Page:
NEWS presenter Pam Royle was one of the first patients to try a pioneering new test to identify those at low risk of skin cancer spreading.

Scientists at Newcastle University developed the test to reliably predict if a melanoma is unlikely to spread or return. It is expected to be available within two years– relieving stress for many people and enabling the NHS to look after higher risk patients.

The prognostic test for the earliest stages of melanoma, called AMBLor, is able to better identify a patient’s true risk of disease progression. It provides all those diagnosed with stage 1 melanoma with more accurate information about the risk of the disease spreading. This is up to 70 per cent of new patients.

The team tested 400 archived biopsies from patients who had a stage 1 melanoma diagnosis and showed that the test could predict long term prognosis of the disease and in the future could help clinicians develop personalised treatment plan.

Chief scientist Professor Penny Lovat, Professor of Cellular Dermatology and Oncology at Newcastle University and Chief Scientific Officer at AMLo Biosciences, the University spin-out company behind the testing kit said: “Building on our previous studies, this new research demonstrates that the loss or reduction of these proteins indicate that the tumour is more likely to spread allowing us to develop our test, called AMBLor. This can be applied to the standard biopsy and identifies those who have these low-risk, less aggressive cancers.

“As a patient, the AMBLor test tells you if you’re in the low risk category – and can offer you reassurance. It could also save the NHS up to £38 million a year by reducing the number of follow-up appointments for those identified as low-risk.”

Dr Rob Ellis is an Honorary Clinical Senior Lecturer at Newcastle University, and also a Consultant Dermatologist and Chief Medical Officer at AMLo Biosciences.

He said: “My colleagues and I are seeing more and more patients referred to our NHS clinics as the number of cases of melanoma increases – and we know that 17,000 patients are diagnosed in the UK every year.

“What we have developed is a test which will offer personalised, prognostic information – so we will be able to more accurately predict if your skin cancer is unlikely to spread. This is a really exciting finding for clinicians and in the future it will helps us tailor the treatment and follow up appointments in an appropriate fashion.”

The research was funded by Melanoma Focus, The British Skin Foundation, Cancer Research UK, The Newcastle Healthcare Charities and The North Eastern Skin Research Fund.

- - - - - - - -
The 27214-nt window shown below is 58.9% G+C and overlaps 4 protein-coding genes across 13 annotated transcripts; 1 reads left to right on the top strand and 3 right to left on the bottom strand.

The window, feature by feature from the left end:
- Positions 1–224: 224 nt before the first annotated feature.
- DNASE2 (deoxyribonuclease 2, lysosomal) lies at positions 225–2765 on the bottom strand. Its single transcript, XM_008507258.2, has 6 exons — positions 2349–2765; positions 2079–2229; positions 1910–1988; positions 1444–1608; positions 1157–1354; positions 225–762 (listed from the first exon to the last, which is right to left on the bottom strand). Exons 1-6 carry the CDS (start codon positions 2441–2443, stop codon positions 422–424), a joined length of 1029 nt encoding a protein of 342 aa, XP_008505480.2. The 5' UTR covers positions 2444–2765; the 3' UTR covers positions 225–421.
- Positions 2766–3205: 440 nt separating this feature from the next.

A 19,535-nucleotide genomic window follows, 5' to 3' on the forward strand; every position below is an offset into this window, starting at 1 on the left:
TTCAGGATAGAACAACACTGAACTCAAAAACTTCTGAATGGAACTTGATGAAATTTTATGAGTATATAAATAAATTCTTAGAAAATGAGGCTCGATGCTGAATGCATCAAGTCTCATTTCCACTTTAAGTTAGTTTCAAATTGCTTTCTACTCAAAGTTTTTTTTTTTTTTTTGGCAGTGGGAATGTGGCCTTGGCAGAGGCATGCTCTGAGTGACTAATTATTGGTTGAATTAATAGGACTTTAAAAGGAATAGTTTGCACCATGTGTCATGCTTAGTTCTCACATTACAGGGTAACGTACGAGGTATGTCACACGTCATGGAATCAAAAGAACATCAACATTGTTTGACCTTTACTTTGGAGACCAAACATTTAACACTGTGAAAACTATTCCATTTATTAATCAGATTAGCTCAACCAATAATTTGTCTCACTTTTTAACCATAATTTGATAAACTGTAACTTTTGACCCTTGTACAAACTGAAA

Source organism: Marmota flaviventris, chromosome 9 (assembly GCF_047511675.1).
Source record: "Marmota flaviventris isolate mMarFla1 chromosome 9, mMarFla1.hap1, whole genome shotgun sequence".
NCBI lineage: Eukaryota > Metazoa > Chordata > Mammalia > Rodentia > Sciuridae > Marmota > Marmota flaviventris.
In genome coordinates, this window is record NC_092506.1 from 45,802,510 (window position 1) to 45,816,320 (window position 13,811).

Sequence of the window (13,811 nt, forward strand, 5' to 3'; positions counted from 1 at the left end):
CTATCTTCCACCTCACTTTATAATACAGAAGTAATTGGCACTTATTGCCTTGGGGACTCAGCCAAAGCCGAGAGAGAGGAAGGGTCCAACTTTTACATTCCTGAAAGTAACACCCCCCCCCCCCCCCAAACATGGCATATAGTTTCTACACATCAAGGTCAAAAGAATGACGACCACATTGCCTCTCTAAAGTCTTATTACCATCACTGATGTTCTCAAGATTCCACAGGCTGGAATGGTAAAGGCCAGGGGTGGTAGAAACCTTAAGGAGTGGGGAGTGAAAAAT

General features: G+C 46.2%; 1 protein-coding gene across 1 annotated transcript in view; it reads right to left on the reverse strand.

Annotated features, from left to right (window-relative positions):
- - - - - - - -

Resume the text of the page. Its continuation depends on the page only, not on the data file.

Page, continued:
Professor Paul Lorigan, chairman of Melanoma Focus, said: “We congratulate Professor Lovat, Dr Ellis and their team at Newcastle on this important discovery. Knowing which patients with early stage melanoma are not at risk of their cancer returning will be a key element in how clinicians plan their follow-up. It offers the prospect of treating patients more accurately, reducing their stress and saving the NHS a great deal of money. Melanoma Focus is delighted to have helped fund this research.”

The team have created AMLo Biosciences and are seeking approvals for the test to make it available to patients within a couple of years.

Ms Royle, diagnosed with melanoma in 2016, said: “I didn’t actually realise how serious a diagnosis that was at first. I knew it meant cancer but little more than that.

“My consultant Dr Rob Ellis explained invasive melanoma by drawing a diagram for me. It showed how the melanoma can grow downwards through the epidermis to the lower layers of the skin, the dermis and potentially into the blood vessels found there.

“Mine had invaded the dermis and so was critically close to my bloodstream.

“All kinds of things raced through my head. I feared the worst and imagined how much distress may lie ahead for my family. I didn’t know how to tell them. And I knew I didn’t want to.

“Dr Ellis told me I was very fortunate, as it had been caught very early so there was only about a 5 per cent chance that it may have travelled into the bloodstream.

“I urge everyone who notices any changes on their skin to go to their doctor and seek advice. My lesion was very, very small. It didn’t look dangerous to me – but it was new and changing. It was just a small dark dot, with a lighter wavy surround. I had only noticed it for a few weeks but if I had waited any longer, the outcome may have been very different.

“I was asked by Dr Ellis if I would like to be part of the research his team were doing into a new test, which can predict whether your melanoma is likely to spread or return.As part of the research I was shown a wafer thin slice of my melanoma under a micro-scope which revealed that I was one of the lucky ones. I am a low risk patient."